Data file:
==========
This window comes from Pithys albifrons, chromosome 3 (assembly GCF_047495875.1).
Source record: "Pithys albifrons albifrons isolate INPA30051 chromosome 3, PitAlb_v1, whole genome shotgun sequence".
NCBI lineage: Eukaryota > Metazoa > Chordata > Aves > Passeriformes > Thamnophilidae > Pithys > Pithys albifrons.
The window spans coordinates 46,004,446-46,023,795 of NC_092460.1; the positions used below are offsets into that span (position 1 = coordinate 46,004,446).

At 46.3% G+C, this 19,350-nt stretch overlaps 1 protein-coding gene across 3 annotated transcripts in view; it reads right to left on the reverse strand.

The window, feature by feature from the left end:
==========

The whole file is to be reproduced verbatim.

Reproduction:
This window comes from Pithys albifrons, chromosome 3 (assembly GCF_047495875.1).
Source record: "Pithys albifrons albifrons isolate INPA30051 chromosome 3, PitAlb_v1, whole genome shotgun sequence".
NCBI lineage: Eukaryota > Metazoa > Chordata > Aves > Passeriformes > Thamnophilidae > Pithys > Pithys albifrons.
The window spans coordinates 46,004,446-46,023,795 of NC_092460.1; the positions used below are offsets into that span (position 1 = coordinate 46,004,446).

At 46.3% G+C, this 19,350-nt stretch overlaps 1 protein-coding gene across 3 annotated transcripts in view; it reads right to left on the reverse strand.

The window, feature by feature from the left end: